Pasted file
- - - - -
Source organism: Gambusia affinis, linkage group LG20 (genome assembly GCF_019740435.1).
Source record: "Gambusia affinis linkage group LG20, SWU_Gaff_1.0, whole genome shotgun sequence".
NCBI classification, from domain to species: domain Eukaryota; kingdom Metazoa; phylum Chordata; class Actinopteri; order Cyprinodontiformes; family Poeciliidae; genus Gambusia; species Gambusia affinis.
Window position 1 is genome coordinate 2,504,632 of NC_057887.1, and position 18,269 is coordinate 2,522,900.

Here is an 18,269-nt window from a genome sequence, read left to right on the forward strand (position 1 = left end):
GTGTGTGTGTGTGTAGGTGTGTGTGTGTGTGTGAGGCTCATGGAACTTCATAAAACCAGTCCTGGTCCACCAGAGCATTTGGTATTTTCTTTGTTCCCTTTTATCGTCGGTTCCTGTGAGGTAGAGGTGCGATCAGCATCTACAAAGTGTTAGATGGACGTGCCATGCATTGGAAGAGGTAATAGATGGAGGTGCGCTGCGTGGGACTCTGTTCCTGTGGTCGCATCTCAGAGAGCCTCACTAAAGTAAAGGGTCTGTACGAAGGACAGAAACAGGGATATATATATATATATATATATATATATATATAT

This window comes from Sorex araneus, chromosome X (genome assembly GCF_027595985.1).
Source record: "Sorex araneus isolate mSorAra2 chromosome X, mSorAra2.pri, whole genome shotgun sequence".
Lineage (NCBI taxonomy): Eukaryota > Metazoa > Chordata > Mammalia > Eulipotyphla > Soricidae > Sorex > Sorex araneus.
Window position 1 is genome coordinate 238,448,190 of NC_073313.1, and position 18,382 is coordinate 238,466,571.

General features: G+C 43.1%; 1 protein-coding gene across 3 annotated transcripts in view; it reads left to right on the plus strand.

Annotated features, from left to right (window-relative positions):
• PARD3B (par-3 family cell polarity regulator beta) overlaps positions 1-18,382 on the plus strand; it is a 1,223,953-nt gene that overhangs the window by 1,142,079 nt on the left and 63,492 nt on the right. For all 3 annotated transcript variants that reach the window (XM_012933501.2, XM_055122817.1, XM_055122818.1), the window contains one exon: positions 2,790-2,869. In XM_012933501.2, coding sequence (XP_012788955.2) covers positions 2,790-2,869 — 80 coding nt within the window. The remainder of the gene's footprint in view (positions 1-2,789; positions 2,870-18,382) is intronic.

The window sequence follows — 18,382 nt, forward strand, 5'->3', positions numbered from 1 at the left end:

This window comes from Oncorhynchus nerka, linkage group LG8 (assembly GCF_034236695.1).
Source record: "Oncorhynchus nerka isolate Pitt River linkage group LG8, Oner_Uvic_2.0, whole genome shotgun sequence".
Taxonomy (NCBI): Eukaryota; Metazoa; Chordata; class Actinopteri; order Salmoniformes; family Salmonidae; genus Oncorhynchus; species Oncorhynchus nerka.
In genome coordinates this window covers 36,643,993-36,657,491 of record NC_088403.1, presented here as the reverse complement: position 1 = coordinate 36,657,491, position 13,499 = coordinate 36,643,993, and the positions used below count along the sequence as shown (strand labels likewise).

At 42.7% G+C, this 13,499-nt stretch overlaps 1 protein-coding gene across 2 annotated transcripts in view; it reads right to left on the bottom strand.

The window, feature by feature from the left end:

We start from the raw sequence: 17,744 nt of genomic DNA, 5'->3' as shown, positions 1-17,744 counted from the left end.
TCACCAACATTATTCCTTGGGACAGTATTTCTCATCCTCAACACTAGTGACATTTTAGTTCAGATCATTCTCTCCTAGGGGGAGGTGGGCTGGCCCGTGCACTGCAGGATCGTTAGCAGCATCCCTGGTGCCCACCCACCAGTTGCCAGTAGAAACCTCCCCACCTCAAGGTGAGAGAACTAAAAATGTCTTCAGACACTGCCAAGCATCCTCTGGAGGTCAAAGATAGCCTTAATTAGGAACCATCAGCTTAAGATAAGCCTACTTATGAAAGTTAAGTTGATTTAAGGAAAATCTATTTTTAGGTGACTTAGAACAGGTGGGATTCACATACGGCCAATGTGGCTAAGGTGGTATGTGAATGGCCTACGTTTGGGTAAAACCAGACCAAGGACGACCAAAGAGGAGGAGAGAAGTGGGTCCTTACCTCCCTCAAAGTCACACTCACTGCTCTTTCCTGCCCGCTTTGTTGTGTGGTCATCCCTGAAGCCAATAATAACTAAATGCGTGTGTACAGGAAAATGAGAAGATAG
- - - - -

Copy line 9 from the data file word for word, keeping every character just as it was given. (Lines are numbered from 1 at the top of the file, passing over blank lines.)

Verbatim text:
Lineage (NCBI taxonomy): Eukaryota > Metazoa > Chordata > Mammalia > Eulipotyphla > Soricidae > Sorex > Sorex araneus.